Water Watch Report for the 2008 - 2009 Season
Great Salt Lake
Maximum Gust for 2009 so far: 89mph on August 6th
Maximum Gust for 2008: 78mph
Maximum Gust for 2007: 104mph
|Lake Level as of October 1st, 2009
|Lake Level on October 1st, 2008
|Net Gain in one year
|Precip. % of Normal for Water Year
|Precip. % of Normal Since Jan 1.
2009 Precipitation Report
||A little warm and fairly dry
||Positive Month. 107% of our November Goal. Weak on snowpack though. November/December was 94% of normal
||Positive month. 109% of or December goal.
||January was great!
||** See Not Below. These numbers reflect a poor February but it actually ended normal for the GSL Basin area
||March made up for a weak February
|| Bad month
|| Very week month with a very strong last day.
||We had a good water year
** The figures above are based on measurements at the Salt Lake International Airport and reflect, to the best of our ability, direct precipitation into the Great Salt Lake.
Precipitation Summary for the Calendar Year
|Normal Annual Precipitation for the Calendar Year (Oct-Sept)
|How Much Precipitation have we Had So Far (Oct-Sept)
|What Percent of Annual Precipitation Do We Have For The Year
|How Much More Do We Need for a Normal Year
||We finished over by .69'
Precipitation Summary for the Water Year (Oct-May)
|Normal Water Year Precipitation
|How Much Precipitation did we get?
|What Percent of Annual Precipitation did we get for the year?
|What was our deficit?
A Normal Water Year in Short
In a normal year Great Salt Lake will rise two feet during the spring runoff and then loose two feet during the summer evaporation season.
This cycle begins in October when the first snow falls begin to hit the Wasatch and north facing Uintah Mountains. These two mountain ranges is what provides us with our spring water.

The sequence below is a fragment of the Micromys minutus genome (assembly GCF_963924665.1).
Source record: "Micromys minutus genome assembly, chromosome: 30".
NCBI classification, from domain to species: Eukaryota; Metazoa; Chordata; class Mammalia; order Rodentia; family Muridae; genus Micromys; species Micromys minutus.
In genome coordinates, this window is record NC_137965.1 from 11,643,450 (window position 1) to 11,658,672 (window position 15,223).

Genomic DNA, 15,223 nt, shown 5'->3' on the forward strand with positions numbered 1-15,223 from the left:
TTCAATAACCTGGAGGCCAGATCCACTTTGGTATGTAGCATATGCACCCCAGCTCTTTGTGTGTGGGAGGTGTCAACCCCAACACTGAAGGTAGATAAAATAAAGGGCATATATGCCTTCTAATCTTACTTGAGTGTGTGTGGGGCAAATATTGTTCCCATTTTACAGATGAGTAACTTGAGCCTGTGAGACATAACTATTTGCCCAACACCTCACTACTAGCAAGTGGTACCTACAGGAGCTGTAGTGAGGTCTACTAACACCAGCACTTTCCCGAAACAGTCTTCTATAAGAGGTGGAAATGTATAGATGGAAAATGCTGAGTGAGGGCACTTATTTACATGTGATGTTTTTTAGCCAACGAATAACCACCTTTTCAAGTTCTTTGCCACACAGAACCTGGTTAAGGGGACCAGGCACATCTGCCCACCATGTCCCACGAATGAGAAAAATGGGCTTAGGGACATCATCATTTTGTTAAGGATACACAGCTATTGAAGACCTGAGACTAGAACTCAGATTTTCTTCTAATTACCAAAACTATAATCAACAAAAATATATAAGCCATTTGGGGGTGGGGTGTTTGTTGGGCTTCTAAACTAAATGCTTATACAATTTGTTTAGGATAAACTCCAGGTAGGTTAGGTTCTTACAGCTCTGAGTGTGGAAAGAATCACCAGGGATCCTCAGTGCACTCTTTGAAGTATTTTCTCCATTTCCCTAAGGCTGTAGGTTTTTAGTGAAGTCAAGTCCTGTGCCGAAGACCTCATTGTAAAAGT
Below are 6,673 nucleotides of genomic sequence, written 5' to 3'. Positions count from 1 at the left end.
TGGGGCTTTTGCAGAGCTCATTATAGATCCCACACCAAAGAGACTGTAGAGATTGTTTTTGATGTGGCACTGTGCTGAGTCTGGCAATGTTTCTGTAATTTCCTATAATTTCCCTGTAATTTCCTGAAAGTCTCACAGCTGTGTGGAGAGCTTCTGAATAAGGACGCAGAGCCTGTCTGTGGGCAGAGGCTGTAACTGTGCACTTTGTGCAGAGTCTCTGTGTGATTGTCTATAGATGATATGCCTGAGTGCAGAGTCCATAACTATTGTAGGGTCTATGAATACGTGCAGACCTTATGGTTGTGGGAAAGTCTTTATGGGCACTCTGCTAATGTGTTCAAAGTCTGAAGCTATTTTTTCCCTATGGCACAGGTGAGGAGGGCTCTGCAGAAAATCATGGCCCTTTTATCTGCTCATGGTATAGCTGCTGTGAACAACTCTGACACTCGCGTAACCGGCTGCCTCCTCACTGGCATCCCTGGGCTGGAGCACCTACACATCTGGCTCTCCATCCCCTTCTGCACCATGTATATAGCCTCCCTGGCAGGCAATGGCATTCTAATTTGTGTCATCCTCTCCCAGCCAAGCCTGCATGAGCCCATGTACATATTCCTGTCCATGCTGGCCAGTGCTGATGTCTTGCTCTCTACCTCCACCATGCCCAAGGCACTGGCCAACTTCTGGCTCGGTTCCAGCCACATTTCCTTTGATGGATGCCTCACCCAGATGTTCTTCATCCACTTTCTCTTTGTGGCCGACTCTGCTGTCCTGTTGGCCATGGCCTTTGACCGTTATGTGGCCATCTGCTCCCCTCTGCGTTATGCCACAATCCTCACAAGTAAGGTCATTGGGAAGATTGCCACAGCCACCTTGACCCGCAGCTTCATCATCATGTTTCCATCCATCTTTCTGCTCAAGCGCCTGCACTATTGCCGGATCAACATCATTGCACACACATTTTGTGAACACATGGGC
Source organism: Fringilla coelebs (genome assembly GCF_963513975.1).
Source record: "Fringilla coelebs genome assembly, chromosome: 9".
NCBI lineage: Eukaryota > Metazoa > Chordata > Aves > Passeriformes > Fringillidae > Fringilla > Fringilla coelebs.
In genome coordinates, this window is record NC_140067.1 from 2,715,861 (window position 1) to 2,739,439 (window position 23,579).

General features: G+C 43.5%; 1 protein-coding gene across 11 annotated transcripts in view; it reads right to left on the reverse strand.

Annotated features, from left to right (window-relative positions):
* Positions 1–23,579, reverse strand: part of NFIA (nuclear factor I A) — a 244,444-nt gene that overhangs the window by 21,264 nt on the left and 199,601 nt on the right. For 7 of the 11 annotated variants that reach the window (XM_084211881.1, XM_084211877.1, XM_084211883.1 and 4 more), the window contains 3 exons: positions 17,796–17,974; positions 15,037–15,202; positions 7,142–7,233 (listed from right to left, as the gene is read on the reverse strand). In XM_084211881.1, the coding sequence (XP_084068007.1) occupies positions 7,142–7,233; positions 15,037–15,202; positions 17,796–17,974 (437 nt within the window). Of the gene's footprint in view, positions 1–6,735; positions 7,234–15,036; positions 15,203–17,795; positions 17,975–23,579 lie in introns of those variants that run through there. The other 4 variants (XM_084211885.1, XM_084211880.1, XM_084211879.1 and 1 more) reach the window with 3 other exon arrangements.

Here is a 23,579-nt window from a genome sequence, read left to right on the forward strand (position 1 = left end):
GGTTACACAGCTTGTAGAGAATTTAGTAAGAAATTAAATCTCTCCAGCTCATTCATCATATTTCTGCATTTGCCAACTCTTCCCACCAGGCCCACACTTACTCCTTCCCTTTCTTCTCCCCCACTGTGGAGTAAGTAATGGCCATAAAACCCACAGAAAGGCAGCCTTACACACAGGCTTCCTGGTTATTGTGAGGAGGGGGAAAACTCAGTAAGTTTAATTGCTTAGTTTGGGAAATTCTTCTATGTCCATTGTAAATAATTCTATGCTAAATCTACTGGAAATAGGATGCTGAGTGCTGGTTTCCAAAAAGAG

As the snow begins to fall evaporation begins to radically slown down in October. And then usually mid November the lake begins to creap up slowly with direct precipitation and a lack of evaporation. This cycle continues until early March. This usually starts the runoff season for Great Salt Lake.
The lake will rapidly rise beginning March through May. By the end of May, even though runoff is still coming down, evaporation can mitigate its effect.
By mid June runoff tapers and evaporation takes hold. The lake slowly begins its drop. By July and through August, it is in full retreat. Until it starts to taper in September and only dribbles through October.
Our Water Year This Year
We had a good year. Although we only came up a net .3' feet between October '08 and October '09, We had less evaporation days. We had more precipitation days (boy, that wasn't hard to do compared to 2008). And, instead of only 62% of direct precipitation, we ended up with 104%.
For the first time in nine years, the whole Great Salt Lake Drainage area was no longer in a drought. We weren't even dryer than normal.
On top of that, ground water and reservoir levels were replenished and are in great shape for the 2010' season.